GEORGE FAITH 1946 - 2003
He had the groove
Sad news from Jamaica: George Faith, best known for the soulful To Be A Lover album, has passed away.
Born as Earl George Turner in 1946 in Jamaica, the man who became better known as George Faith began signing at an early age, where his vocal talent was recognized when he sang at parties and church services. Like so many other young singers, Turner was influenced by American R&B performers like Jackie Wilson and Sam Cooke. Turner's initial foray into the music business was as part of the Enchanters, although his unique vocal styling led to him being encouraged to perform as a soloist.
At the age of 16 he recorded his debut, "See Me". By 1973 he had formed a partnership with singer/producer Glen Lee, which led to the songs "I Won't Cry" and the soul number "Gonna Give Her All The Love I've Got". During this period he teamed up with Lee Perry, and as George Earl cut the first version of the William Bell classic "To Be A Lover". He then moved on to cut tunes for Lloyd Campbell ("Soulful Lover") and Phil Pratt ("So Many Ways").
Several years later, Turner got back together with Lee Perry and recorded several tunes at the Black Ark, including covers of the O'Jays "I've Got The Groove", Paul Anka's "Diana", and a second version of "To Be A Lover". During this time, Scratch told George "you've got faith, man!" and gave him his new name: George Faith. The success of the "To Be A Lover" single led to the album of the same name, released by Island in 1978. A second album with Perry was recorded with the working title of Working On The Guide Line, but other than a single, "Guide Line", the sessions remain unreleased.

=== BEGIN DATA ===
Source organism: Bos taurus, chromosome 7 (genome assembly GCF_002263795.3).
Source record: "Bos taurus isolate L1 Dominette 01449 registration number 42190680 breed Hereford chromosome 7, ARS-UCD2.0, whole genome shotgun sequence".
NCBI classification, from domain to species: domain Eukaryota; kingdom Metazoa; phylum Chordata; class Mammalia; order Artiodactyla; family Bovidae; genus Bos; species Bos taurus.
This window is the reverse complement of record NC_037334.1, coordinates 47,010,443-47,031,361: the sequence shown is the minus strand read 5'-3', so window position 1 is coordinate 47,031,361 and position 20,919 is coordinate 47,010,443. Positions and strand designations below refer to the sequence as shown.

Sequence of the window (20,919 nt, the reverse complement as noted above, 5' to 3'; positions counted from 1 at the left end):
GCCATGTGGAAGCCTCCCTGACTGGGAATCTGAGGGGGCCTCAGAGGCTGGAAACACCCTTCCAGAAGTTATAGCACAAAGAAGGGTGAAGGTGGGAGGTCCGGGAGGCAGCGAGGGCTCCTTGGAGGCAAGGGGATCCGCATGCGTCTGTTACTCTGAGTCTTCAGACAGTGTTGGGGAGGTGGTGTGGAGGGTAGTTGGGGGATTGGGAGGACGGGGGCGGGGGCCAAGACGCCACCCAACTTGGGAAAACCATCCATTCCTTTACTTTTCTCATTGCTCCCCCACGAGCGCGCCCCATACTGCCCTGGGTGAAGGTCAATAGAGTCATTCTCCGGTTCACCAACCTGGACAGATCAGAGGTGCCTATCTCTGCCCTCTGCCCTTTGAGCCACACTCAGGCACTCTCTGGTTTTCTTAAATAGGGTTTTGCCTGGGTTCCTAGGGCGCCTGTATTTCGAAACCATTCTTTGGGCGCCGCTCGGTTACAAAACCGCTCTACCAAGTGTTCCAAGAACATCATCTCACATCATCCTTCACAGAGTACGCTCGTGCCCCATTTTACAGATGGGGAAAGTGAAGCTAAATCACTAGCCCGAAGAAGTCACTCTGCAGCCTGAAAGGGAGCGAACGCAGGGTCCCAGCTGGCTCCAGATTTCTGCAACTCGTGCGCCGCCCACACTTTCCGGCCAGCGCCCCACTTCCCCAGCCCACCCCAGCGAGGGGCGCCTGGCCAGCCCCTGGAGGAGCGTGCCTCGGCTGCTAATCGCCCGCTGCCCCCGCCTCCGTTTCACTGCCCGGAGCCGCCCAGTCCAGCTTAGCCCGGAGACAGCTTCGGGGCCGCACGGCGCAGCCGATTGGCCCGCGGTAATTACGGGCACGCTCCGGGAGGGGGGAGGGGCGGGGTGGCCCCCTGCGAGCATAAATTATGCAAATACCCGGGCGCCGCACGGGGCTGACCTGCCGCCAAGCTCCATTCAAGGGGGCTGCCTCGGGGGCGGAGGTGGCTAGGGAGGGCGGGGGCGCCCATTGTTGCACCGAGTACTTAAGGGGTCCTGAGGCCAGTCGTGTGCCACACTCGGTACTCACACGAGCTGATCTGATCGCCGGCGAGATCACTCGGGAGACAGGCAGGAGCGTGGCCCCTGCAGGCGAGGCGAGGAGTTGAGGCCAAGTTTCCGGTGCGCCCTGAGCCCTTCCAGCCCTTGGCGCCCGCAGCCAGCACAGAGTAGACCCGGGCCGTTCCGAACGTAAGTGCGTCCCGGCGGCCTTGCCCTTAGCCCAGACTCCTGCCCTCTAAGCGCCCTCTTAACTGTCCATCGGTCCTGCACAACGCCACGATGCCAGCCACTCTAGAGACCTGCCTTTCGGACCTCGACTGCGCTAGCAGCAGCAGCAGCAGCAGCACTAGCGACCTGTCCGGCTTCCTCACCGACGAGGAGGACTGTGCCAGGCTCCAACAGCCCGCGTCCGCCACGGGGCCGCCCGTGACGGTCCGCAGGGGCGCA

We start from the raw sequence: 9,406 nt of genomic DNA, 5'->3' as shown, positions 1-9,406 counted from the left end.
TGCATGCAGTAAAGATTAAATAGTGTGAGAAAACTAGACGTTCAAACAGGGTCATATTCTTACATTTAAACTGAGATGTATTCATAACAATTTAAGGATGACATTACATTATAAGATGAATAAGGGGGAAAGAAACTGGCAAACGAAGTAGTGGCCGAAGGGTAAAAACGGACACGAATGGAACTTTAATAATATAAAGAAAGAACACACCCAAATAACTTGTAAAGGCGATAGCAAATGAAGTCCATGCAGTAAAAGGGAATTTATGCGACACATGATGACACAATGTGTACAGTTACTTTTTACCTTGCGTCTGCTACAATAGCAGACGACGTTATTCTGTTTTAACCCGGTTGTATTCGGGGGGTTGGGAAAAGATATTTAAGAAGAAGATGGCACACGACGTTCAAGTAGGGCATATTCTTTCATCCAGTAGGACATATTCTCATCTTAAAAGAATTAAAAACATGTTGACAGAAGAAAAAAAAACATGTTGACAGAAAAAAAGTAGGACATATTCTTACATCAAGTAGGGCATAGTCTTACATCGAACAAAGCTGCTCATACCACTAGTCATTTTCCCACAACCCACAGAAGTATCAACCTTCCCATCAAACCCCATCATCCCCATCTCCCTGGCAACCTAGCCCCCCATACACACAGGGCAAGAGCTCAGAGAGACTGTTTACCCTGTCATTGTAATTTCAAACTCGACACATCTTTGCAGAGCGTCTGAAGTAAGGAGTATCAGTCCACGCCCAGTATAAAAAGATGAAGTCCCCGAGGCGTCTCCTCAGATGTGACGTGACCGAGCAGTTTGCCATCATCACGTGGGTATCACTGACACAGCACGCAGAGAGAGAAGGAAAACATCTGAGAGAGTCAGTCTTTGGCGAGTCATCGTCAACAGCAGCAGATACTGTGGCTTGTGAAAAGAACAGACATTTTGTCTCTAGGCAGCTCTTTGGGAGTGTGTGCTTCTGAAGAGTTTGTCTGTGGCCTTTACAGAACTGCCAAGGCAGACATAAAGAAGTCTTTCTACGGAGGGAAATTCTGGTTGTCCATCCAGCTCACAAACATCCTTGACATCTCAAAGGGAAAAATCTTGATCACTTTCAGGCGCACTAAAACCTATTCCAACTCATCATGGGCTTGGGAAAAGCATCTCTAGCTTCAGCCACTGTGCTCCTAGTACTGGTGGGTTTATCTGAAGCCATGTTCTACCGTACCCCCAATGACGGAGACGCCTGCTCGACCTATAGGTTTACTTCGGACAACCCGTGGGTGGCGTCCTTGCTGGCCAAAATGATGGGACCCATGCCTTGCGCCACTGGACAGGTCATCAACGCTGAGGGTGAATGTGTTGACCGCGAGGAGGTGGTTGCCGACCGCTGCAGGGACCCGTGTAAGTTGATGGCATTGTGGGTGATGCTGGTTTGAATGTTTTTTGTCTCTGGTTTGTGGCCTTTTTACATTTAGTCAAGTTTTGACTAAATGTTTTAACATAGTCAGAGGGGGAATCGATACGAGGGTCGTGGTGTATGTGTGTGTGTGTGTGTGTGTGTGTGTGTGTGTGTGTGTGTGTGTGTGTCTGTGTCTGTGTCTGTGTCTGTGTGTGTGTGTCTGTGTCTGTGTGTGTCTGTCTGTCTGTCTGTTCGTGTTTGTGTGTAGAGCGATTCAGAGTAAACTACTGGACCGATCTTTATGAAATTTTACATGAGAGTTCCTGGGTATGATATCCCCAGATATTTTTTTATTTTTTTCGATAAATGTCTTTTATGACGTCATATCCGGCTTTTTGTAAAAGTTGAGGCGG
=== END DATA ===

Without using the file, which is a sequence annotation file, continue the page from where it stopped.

A second album with Perry was recorded, but other than a single, "Guide Line", the sessions remain unreleased.
Around the same time, Faith began recording with Alvin "GG" Ranglin at Channel One Studios. His work with Ranglin was credited to Earl George, as were sessions with Phil Pratt later that same year. In 1980, drawing from his experience in the recording studios, Faith decided to embark on a career as an independent producer. His efforts were sadly thwarted, which inspired his return to recording with Ranglin. A 1982 single, "Since I Met You Baby", showed that Faith still had soul, even if the song didn't become a hit.
Although he was never able to repeat the success of his To Be A Lover days, Faith maintained a respectable profile in the reggae scene with a number of producers on Jamaica. He consistently appeared on the hotel circuit in Jamaica's North Coast, and in 1990 began regularly performing in Toronto, Canada. Notable shows included a tour with Gregory Isaacs and Philip Frazier as well as the acclaimed Rock Steady Nite shows at the Skyline Hotel. Faith's final recording session occurred in 1992 when he released the album Just The Blues.
Thanks to the Reggae Vibes website for the initial news story.
May 2003 (with additional material January 2006)